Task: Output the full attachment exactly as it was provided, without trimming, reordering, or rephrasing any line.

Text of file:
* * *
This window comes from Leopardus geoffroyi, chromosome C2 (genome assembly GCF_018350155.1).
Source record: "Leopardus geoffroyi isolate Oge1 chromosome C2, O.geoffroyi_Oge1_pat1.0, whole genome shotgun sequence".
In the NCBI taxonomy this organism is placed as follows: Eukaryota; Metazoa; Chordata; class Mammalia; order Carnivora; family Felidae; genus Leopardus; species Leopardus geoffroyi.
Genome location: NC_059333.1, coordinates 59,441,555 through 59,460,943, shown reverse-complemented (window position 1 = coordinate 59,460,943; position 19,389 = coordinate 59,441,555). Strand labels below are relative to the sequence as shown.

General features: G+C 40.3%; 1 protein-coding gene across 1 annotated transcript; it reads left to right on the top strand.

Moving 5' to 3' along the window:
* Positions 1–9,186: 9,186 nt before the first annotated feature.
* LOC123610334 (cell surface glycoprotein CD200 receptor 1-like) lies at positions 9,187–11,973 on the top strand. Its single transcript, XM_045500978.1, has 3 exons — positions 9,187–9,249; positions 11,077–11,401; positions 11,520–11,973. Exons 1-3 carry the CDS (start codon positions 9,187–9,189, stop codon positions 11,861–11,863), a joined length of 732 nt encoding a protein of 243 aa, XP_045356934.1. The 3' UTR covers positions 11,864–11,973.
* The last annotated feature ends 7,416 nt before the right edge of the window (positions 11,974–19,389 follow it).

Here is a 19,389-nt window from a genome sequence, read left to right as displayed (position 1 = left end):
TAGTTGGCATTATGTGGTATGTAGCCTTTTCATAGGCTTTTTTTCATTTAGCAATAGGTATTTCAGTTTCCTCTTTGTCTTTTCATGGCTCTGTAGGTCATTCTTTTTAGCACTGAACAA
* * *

This window comes from Leopardus geoffroyi, chromosome C2 (genome assembly GCF_018350155.1).
Source record: "Leopardus geoffroyi isolate Oge1 chromosome C2, O.geoffroyi_Oge1_pat1.0, whole genome shotgun sequence".
In the NCBI taxonomy this organism is placed as follows: Eukaryota; Metazoa; Chordata; class Mammalia; order Carnivora; family Felidae; genus Leopardus; species Leopardus geoffroyi.
Genome location: NC_059333.1, coordinates 59,441,555 through 59,460,943, shown reverse-complemented (window position 1 = coordinate 59,460,943; position 19,389 = coordinate 59,441,555). Strand labels below are relative to the sequence as shown.

General features: G+C 40.3%; 1 protein-coding gene across 1 annotated transcript; it reads left to right on the top strand.

Moving 5' to 3' along the window:
* Positions 1–9,186: 9,186 nt before the first annotated feature.
* LOC123610334 (cell surface glycoprotein CD200 receptor 1-like) lies at positions 9,187–11,973 on the top strand. Its single transcript, XM_045500978.1, has 3 exons — positions 9,187–9,249; positions 11,077–11,401; positions 11,520–11,973. Exons 1-3 carry the CDS (start codon positions 9,187–9,189, stop codon positions 11,861–11,863), a joined length of 732 nt encoding a protein of 243 aa, XP_045356934.1. The 3' UTR covers positions 11,864–11,973.
* The last annotated feature ends 7,416 nt before the right edge of the window (positions 11,974–19,389 follow it).

Here is a 19,389-nt window from a genome sequence, read left to right as displayed (position 1 = left end):
TAGTTGGCATTATGTGGTATGTAGCCTTTTCATAGGCTTTTTTTCATTTAGCAATAGGTATTTCAGTTTCCTCTTTGTCTTTTCATGGCTCTGTAGGTCATTCTTTTTAGCACTGAACAA